L.M. Ericsson Telephone Co. wants to introduce a new verb. In a few years time everybody will be “blipping,” the Swedish company said Thursday.
BLIP (Bluetooth Local Infotainment Point) is Ericsson’s new concept for disseminating information wirelessly. Ericsson predicts BLIPs will spread quickly as more people get Bluetooth-enabled devices, such as cellular telephones and personal digital assistants (PDAs).
A BLIP will function as a hub for devices in the area to connect to. An advertiser could turn an advertising panel into a BLIP, Ericsson said in a news release. Passers could “blip” into local pages, download discount coupons, and even watch video presentations. Public transportation is another area Ericsson foresees will be “blipped.”
The developers’ kit for the BLIP platform will be offered free of charge, a move Ericsson hopes will result in developers jumping aboard and creating applications. BLIP is based on the Linux operating system and is equipped with a WAP (Wireless Application Protocol) stack and Ericsson’s Bluetooth host, which allows transfers up to the maximum speed supported by the Bluetooth wireless system, 720K bps (bits per second). Devices will be able to connect to the service using a WAP or Web interface.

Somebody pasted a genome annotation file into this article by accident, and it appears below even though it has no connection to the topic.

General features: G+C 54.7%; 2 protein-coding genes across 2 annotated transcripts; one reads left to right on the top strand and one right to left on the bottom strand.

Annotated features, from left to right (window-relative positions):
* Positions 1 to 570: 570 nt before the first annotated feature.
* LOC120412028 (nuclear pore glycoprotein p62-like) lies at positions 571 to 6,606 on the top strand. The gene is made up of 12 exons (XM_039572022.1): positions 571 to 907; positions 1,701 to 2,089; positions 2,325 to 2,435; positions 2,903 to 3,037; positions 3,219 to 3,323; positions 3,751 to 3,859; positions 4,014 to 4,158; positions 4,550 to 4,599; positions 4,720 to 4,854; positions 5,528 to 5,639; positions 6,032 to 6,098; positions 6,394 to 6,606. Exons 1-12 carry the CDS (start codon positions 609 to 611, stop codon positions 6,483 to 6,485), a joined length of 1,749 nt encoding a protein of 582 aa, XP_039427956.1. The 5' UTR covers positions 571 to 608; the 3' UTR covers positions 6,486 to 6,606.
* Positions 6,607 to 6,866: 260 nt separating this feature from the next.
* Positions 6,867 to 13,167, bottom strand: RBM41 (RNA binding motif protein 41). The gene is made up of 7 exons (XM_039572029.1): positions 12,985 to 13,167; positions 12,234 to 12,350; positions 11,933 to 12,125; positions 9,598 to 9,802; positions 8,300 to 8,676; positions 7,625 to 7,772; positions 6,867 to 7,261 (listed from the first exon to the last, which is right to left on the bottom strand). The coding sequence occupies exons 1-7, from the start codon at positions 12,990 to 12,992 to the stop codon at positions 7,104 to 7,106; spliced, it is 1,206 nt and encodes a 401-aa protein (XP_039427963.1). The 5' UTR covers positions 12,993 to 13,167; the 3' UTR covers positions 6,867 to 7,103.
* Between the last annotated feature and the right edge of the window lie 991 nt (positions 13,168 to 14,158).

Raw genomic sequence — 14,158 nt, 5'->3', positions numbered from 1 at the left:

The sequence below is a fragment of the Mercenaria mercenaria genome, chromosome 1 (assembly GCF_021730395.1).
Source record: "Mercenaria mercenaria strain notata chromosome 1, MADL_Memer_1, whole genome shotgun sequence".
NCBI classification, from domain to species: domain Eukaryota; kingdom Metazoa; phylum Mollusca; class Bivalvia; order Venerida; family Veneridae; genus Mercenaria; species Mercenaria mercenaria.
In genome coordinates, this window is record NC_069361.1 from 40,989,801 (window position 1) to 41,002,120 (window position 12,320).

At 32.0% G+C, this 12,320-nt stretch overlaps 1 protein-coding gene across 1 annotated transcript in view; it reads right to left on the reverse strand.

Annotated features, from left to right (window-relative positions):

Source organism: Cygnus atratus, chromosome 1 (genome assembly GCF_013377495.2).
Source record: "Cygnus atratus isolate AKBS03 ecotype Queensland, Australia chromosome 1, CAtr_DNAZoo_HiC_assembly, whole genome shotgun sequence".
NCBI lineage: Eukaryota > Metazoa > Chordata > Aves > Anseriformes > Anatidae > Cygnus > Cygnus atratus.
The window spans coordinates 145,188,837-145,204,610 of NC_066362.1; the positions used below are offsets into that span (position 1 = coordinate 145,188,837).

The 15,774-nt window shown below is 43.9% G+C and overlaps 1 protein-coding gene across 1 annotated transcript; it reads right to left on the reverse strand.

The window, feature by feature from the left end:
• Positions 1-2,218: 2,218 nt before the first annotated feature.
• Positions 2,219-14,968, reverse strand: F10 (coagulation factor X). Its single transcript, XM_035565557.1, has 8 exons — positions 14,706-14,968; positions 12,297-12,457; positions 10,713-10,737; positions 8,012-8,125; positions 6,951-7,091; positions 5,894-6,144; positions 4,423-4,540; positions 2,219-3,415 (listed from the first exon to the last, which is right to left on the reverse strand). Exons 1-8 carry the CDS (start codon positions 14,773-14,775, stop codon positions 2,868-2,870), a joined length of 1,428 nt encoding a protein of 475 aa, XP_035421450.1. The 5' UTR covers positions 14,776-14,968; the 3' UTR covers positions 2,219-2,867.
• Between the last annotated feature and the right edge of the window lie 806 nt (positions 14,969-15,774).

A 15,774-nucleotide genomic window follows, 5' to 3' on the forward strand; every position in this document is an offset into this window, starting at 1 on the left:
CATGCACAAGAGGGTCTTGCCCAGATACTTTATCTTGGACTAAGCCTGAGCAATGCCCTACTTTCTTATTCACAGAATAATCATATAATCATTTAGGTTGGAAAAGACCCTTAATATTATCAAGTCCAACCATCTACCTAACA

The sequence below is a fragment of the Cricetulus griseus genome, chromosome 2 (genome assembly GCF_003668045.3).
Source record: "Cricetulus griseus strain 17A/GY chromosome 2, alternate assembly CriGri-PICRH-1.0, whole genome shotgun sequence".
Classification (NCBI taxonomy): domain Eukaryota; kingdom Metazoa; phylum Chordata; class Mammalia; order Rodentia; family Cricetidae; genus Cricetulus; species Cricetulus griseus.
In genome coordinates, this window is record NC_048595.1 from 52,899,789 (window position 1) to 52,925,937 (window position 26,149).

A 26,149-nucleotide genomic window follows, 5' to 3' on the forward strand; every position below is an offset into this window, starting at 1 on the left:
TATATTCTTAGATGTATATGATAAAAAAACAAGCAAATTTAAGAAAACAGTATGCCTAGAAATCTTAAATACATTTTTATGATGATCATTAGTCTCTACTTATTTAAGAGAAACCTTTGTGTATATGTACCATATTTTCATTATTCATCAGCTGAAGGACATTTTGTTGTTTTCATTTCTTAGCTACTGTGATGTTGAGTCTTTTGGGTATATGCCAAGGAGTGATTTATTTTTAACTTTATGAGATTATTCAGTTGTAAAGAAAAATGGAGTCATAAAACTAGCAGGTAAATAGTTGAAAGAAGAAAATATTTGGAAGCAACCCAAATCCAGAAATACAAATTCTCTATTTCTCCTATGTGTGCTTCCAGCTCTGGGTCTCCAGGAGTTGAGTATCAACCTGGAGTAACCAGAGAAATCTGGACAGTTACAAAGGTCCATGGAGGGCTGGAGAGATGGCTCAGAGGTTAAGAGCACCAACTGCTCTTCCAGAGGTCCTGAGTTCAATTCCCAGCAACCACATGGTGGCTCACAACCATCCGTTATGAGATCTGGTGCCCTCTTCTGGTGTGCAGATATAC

“A BLIP is a standalone device that can also be hooked up to a LAN. It is about the size of a palm and has a processor and 2MB of RAM and 2MB of flash memory built in,” said Peter Lundin, manager of Ericsson’s BLIP venture in an interview.
Functionality of the first BLIP on the market will be limited. Its radius is 10 metres and it can only handle one connection at a time. “This is the first in a series,” explained Lundin. “Later versions will offer point to multi-point and we will also implement Bluetooth’s next power level, offering a range of 100 metres.” Lundin declined to give a timeframe.
Additionally not many people will be able to log on to BLIPs, as Bluetooth-enabled devices are still scarce. “You will find a lot of Bluetooth terminals at CeBIT this year and it is very easy to upgrade existing devices,” said Lundin, describing the initial launch of BLIP as a “small start” for what he believes will be huge.
Ericsson said it would launch BLIP globally this year, with the help of unspecified partners. The company will sell hardware, priced at “under” 5000 Swedish krona (US$509), and develop services for the system. BLIP will be free to the end user, as opposed to other mobile data services like GPRS (General Packet Radio Service).
Ericsson, in Stockholm, can be reached at http://www.ericsson.com/.